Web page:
"Nor is there any evidence of ratification that would justify you in finding that the defendants did ratify the bargain made by the plaintiff with Backus & Morse. Knowledge is essential to ratification. A man cannot be held to ratify that which he does not know. What evidence is there that the defendants were informed of the nature and stipulations of the contract of January 10, before they revoked the authority of Drake Brothers, if any they ever had, to deliver the deed? It is not pretended that they had any such information. On the 14th of January, Stitt wrote them that he had sold the lands, and that $10,000 were paid. He did not mention the terms of the sale. He did not say it was no sale for cash or that it was a refusal given to the purchasers without liability on their part to pay the whole purchase money. He did not say what the price was. He did not name the purchasers. Now if he made the sale as agent of the defendant, his duty was plain. It was to inform them at once of all he had done. Instead of this, you may be of the opinion that he concealed from them what they had a right to know. He gave them no copy of the contract, and they were left uninformed in regard to its contents until after they concluded to revoke the plaintiff's authority and resume the control of their deed. Under these circumstances . . . the sending of an abstract of title to Drake Brothers ought not to be treated as an assent to or ratification of an agreement of which the defendants had no particular knowledge, and which it was impossible for them to obtain; especially is this true when he who attempts to show ratification is the person whose duty it was to give the defendants full information, and to furnish them with a copy of the contract he had made while claiming to be acting as their agent."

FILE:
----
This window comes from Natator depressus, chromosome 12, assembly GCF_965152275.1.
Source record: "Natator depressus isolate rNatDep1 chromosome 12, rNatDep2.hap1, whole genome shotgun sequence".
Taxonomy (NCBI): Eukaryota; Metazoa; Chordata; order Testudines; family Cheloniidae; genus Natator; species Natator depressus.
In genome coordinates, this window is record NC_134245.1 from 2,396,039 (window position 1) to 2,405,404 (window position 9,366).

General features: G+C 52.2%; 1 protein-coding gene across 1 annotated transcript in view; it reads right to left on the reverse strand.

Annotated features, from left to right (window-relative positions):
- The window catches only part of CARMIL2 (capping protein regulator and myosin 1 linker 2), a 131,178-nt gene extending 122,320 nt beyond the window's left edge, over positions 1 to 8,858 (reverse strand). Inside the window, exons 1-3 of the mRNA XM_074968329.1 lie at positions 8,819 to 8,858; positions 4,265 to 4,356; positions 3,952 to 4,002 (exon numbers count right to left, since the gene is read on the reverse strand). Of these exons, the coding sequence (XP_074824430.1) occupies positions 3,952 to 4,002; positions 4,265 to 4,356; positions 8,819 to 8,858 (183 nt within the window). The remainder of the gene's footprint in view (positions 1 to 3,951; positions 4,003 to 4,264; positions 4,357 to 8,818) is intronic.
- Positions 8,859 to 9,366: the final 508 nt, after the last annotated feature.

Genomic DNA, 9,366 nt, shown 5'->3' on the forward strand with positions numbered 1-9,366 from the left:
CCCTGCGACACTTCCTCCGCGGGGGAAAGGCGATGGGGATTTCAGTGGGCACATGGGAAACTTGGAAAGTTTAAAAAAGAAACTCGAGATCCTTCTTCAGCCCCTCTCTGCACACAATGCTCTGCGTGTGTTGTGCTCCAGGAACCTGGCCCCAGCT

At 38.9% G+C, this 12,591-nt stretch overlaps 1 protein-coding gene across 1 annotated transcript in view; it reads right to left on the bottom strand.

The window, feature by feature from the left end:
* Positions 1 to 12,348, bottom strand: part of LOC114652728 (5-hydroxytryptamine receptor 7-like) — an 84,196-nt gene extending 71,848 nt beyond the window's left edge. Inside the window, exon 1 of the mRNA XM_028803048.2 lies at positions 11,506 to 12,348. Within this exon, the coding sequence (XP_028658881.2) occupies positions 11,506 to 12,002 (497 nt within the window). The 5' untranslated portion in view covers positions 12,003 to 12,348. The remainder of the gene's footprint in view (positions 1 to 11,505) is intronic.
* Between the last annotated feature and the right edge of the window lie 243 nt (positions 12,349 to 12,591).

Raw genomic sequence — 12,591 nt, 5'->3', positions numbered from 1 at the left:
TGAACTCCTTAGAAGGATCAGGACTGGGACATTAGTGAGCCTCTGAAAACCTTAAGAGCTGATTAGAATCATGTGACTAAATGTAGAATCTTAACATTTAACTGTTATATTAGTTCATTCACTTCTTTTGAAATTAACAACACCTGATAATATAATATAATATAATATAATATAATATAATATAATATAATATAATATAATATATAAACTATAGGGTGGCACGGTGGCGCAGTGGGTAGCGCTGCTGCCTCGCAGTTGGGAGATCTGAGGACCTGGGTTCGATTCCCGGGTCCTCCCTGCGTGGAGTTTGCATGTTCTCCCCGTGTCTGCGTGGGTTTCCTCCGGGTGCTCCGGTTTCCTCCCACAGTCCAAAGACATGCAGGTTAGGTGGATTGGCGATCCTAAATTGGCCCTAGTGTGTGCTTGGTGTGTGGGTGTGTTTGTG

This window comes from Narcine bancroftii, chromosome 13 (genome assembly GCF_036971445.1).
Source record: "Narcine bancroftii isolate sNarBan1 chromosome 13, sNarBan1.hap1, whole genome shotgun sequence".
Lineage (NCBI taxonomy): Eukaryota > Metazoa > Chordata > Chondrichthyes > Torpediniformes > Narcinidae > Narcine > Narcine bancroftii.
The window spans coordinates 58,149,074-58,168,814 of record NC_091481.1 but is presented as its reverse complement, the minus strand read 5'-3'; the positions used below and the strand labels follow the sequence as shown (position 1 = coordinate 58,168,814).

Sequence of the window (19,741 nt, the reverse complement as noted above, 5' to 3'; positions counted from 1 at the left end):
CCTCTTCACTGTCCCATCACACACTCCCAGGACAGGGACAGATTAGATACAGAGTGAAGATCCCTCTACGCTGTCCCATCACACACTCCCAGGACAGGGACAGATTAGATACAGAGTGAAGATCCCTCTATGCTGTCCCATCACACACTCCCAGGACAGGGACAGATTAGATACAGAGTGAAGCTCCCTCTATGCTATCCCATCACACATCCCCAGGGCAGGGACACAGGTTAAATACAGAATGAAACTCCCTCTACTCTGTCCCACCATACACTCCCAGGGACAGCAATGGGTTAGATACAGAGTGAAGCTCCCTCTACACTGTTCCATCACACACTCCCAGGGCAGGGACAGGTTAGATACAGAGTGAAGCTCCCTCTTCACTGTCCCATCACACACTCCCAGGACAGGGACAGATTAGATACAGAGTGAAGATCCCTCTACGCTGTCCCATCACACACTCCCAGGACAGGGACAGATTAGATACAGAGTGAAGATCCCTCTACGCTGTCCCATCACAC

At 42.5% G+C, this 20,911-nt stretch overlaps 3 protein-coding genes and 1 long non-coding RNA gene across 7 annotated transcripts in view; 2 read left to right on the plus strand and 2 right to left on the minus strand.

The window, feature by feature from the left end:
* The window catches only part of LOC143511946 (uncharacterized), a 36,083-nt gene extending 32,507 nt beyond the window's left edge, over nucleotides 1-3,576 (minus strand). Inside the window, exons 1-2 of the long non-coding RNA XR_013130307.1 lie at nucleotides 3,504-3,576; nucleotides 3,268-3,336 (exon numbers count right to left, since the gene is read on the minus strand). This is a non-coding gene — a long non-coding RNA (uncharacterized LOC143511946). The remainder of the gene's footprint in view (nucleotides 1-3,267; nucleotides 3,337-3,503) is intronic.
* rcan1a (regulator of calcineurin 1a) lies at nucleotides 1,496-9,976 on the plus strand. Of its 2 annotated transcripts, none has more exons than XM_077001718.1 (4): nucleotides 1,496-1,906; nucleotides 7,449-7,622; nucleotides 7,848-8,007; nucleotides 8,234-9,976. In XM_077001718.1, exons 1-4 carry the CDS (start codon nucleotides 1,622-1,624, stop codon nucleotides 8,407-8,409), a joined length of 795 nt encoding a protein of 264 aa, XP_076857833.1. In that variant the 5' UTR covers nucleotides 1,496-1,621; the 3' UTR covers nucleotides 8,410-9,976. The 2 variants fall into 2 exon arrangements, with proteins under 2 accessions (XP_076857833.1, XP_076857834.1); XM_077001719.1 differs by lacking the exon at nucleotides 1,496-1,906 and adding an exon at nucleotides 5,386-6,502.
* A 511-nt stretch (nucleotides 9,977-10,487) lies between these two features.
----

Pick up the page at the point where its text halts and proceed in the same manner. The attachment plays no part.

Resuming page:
"You will not overlook the evidence that the plaintiff admitted he had transcended his authority upon this subject."
"* * * *"
"The great and controlling question is whether the plaintiff made such a sale, or rather whether the contract made by him with Backus & Morse was such a sale or negotiation of a sale
as the plaintiff, under his agency for the defendants, as set forth in the declaration and proved here at the trial, had authority to negotiate. If it was not -- and I have instructed you that it was not -- the defendants had a legal right to refuse to accept it and to withdraw all authority they had given, and if you believe that they did so, your verdict should be for the defendants."
The jury found accordingly, and judgment was entered on the verdict. Stitt now brought the case here. There were twenty-four assignments of error, and there was the signature of the judge who tried the cause to as many exceptions in the record. There was also, besides these and the pleadings, a confused mass of what were called "judge's notes," "depositions," &c., of which it was impossible to tell whether they were intended to be parts of the bill of exceptions or on what principle they were to be considered by this Court.